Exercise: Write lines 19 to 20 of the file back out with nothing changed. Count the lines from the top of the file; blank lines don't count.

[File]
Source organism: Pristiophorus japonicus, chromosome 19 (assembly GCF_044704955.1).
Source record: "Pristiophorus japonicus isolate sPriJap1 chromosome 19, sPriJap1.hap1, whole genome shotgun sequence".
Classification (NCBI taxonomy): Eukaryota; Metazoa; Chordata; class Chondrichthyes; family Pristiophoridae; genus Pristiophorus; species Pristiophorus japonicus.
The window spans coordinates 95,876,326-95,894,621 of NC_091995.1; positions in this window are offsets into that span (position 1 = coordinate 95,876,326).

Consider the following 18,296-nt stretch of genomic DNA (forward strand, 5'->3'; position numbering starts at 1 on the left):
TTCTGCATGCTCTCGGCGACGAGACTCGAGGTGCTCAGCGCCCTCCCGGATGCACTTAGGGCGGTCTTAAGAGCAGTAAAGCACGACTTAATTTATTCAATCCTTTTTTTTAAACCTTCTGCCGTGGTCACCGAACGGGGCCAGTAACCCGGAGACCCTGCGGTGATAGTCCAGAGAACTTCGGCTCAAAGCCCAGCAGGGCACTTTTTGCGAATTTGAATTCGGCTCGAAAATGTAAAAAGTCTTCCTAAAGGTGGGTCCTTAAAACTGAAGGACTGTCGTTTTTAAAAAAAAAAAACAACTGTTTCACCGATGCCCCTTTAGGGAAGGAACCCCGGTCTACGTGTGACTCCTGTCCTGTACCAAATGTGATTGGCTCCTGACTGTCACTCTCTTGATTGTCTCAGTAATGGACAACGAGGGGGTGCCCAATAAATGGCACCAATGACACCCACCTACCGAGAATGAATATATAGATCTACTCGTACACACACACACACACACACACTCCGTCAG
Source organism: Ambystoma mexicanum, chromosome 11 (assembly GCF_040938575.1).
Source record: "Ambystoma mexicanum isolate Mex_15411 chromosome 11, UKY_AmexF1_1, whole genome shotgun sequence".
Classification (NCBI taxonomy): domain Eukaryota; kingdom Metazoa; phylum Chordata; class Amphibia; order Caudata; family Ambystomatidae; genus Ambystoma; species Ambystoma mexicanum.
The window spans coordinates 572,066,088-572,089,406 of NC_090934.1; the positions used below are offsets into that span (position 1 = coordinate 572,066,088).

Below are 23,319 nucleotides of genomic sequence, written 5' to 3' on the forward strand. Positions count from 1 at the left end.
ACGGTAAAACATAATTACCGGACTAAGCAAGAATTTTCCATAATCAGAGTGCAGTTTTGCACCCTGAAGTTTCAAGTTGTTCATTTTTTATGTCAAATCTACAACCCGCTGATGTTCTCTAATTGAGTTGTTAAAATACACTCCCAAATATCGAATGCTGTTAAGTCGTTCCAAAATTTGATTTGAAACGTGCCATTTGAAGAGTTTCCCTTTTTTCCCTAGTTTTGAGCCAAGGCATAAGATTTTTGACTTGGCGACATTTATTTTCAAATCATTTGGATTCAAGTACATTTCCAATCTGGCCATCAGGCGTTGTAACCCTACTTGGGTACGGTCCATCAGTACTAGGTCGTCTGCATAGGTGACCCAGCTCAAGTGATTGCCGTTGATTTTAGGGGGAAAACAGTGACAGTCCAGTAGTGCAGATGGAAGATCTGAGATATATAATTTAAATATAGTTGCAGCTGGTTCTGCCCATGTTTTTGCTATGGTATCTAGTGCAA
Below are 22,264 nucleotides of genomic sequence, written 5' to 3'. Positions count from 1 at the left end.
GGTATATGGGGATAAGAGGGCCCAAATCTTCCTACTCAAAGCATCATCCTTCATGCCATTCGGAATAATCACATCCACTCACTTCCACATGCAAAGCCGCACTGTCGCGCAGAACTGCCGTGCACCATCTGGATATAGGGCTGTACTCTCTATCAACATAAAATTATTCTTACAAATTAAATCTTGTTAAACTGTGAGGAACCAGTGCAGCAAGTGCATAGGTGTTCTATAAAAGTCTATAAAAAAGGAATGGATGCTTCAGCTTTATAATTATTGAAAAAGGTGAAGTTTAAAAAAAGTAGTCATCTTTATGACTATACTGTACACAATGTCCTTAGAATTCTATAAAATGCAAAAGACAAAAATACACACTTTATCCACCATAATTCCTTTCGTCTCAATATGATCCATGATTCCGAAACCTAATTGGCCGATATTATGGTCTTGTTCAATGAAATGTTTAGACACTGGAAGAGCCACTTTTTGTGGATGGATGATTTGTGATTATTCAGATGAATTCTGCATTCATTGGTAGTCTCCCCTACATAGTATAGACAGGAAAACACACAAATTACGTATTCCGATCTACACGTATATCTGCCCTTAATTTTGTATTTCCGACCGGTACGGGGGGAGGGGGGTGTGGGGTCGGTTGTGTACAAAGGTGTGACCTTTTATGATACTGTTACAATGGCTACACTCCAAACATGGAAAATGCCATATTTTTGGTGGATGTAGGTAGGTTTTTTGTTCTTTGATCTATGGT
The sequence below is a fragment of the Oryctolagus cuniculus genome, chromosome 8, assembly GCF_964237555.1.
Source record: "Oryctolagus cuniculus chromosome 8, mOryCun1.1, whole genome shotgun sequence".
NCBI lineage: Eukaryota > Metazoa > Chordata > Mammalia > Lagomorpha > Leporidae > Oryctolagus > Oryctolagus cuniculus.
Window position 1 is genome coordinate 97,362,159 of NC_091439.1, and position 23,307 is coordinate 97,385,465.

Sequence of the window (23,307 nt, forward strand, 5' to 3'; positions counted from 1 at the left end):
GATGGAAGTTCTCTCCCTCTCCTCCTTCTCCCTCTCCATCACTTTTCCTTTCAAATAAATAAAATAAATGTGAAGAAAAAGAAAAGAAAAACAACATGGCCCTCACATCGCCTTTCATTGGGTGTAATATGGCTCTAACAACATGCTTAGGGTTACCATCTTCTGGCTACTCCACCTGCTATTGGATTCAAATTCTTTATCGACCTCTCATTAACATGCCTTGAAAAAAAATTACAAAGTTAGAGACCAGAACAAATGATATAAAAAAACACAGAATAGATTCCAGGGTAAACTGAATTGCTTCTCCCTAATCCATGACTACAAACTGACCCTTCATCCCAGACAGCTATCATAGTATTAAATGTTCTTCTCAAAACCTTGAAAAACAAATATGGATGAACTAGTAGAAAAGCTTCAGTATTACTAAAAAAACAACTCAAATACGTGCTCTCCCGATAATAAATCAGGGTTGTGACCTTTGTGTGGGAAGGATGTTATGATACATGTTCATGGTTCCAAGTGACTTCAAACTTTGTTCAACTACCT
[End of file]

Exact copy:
Sequence of the window (23,307 nt, forward strand, 5' to 3'; positions counted from 1 at the left end):
GATGGAAGTTCTCTCCCTCTCCTCCTTCTCCCTCTCCATCACTTTTCCTTTCAAATAAATAAAATAAATGTGAAGAAAAAGAAAAGAAAAACAACATGGCCCTCACATCGCCTTTCATTGGGTGTAATATGGCTCTAACAACATGCTTAGGGTTACCATCTTCTGGCTACTCCACCTGCTATTGGATTCAAATTCTTTATCGACCTCTCATTAACATGCCTTGAAAAAAAATTACAAAGTTAGAGACCAGAACAAATGATATAAAAAAACACAGAATAGATTCCAGGGTAAACTGAATTGCTTCTCCCTAATCCATGACTACAAACTGACCCTTCATCCCAGACAGCTATCATAGTATTAAATGTTCTTCTCAAAACCTTGAAAAACAAATATGGATGAACTAGTAGAAAAGCTTCAGTATTACTAAAAAAACAACTCAAATACGTGCTCTCCCGATAATAAATCAGGGTTGTGACCTTTGTGTGGGAAGGATGTTATGATACATGTTCATGGTTCCAAGTGACTTCAAACTTTGTTCAACTACCT